Answer: it depends, and sometimes both are legally liable. Every hospital has written procedures and protocols for the correct counting and inventory of any products utilized during surgery like sponges, gauze, towels, forceps, clamps, needles--you name it. In fact, one or more members of the surgical team usually documents at the end of the procedure that "all sponge/needle counts are correct."
Despite this "documentation," hundreds if not thousands of "foreign objects" are left in patients every year in this country. In a case I co-counseled a few years ago, a surgeon left a large towel inside a patient's chest cavity and, sure enough, the count of objects used during surgery was "correct" in the surgery record.
If the surgeon is an employee of the hospital, the hospital is liable anyway and it really doesn't matter if the surgeon or surgical team was responsible for dropping the ball (or perhaps dropping the sponge is a more accurate phrase).
But what if the surgeon is not employed by the hospital? As pointed out here, some states impose on the surgeon an independent legal duty to verify a correct count at the end of the procedure. If this is the case, both the surgeon and the hospital can be jointly liable for negligence.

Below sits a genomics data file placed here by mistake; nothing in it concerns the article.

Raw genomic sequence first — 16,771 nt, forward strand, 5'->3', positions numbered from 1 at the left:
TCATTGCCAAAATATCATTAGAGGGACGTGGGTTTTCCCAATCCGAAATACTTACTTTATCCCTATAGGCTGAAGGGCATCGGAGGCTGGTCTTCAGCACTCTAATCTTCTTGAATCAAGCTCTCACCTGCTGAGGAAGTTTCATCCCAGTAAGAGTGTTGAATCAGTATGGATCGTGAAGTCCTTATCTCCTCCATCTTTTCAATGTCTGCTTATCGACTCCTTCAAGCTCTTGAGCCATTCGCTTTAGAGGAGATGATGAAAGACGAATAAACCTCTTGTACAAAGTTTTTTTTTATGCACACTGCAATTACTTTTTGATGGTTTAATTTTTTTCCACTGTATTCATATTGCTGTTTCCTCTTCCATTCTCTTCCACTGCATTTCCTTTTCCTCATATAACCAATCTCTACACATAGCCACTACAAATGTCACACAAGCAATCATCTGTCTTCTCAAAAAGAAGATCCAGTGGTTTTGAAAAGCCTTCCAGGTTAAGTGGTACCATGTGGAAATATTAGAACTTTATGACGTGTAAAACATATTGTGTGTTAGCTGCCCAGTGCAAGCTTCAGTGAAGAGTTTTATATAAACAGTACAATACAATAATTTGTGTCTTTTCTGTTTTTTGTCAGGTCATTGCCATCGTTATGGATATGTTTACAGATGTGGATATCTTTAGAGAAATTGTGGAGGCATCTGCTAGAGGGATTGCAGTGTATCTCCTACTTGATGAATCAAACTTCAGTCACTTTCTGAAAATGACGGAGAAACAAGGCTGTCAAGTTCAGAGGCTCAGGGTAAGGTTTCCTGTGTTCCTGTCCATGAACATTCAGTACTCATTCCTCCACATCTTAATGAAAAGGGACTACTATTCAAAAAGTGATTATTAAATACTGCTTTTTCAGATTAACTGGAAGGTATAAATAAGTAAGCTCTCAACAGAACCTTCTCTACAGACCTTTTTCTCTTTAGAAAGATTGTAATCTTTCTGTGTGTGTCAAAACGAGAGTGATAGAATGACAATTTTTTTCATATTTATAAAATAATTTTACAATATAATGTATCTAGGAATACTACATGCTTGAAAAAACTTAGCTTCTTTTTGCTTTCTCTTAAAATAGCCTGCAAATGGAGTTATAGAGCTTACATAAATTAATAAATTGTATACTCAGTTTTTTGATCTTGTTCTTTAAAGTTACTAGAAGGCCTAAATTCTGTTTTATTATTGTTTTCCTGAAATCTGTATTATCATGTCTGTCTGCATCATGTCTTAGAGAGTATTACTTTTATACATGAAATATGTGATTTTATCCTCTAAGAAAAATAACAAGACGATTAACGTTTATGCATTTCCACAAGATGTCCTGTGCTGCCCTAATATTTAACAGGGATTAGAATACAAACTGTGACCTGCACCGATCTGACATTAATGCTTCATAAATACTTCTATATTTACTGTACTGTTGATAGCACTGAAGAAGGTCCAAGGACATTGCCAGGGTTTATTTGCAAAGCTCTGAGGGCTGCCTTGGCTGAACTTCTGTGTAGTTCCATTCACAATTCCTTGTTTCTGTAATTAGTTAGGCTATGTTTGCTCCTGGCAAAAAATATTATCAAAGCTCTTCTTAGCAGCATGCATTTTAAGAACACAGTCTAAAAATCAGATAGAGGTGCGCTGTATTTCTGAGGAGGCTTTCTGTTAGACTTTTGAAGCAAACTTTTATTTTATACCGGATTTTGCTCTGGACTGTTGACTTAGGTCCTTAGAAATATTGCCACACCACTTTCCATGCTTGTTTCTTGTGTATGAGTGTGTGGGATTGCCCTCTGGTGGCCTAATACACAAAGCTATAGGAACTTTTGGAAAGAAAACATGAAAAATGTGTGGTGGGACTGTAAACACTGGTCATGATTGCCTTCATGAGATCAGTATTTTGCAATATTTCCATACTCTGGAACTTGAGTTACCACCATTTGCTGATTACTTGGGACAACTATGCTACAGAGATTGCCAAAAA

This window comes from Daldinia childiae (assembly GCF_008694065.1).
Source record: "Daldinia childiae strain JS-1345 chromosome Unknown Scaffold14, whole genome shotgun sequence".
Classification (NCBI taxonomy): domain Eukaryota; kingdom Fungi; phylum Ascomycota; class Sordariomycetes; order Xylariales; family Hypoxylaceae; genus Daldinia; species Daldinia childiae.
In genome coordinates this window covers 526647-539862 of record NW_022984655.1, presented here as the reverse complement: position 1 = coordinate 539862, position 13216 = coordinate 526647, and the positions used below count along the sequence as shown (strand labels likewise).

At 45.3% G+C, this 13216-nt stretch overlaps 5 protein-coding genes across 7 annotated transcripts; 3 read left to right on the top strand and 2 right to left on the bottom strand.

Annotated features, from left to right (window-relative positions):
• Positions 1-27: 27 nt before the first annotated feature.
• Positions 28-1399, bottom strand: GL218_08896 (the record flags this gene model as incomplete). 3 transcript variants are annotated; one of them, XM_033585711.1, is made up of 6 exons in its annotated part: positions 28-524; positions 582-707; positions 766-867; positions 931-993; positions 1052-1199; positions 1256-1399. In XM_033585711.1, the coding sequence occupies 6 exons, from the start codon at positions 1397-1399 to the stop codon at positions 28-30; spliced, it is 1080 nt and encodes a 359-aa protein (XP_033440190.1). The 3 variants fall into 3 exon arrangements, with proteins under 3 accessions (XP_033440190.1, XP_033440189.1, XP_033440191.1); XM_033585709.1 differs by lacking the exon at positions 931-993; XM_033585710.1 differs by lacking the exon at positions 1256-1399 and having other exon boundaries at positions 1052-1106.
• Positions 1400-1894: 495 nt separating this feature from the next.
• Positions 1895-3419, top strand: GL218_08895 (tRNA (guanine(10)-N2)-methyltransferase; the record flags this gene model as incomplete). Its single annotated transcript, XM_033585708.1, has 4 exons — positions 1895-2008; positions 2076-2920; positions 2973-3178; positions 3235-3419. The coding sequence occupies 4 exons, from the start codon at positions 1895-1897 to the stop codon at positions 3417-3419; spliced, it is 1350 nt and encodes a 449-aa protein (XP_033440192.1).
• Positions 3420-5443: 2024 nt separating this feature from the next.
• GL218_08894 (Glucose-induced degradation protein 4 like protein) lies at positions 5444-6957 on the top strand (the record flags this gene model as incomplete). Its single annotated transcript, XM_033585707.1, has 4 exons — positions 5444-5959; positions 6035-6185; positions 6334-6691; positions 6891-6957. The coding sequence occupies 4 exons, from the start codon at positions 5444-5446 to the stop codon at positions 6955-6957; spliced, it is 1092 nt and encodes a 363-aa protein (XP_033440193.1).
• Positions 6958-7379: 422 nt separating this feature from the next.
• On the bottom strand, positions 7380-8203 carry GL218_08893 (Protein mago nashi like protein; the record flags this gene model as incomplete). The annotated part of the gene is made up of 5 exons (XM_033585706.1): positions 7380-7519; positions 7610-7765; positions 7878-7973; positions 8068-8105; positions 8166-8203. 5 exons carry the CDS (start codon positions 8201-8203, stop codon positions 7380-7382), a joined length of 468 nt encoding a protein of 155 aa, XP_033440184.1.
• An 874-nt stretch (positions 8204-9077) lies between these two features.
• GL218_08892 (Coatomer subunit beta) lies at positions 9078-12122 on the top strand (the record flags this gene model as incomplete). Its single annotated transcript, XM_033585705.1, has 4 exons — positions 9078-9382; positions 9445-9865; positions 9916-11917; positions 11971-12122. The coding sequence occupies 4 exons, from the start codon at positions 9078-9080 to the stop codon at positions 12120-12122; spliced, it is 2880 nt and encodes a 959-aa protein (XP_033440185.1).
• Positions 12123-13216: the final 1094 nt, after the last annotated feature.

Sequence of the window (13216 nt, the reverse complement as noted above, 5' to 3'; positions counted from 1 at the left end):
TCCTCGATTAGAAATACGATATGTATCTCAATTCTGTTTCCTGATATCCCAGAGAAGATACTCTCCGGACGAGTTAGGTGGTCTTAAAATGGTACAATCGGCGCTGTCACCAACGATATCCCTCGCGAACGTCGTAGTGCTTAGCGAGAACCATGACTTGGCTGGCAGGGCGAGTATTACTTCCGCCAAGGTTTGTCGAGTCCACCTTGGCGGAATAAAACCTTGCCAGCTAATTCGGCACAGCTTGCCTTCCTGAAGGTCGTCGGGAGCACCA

In other states, the surgeon is considered the "captain of the ship" and can under certain circumstances be held solely liable. In Ohio, one or both can be held liable, and this makes sense given the fact that hospitals can and should have procedures in place for their surgical team-employees to mandate an accurate count.
But one thing is clear: when something like this happens, you can expect some finger pointing between the surgical team and the surgeon, with each claiming the other messed up the count. It reminds me of an old Bill Cosby comedy album (yes, an album and not a CD, so I'm dating myself) I used to own where he joked that he had re-named his kids "I don't know" and "not me" because that was their standard response when grilled by him after something got broken....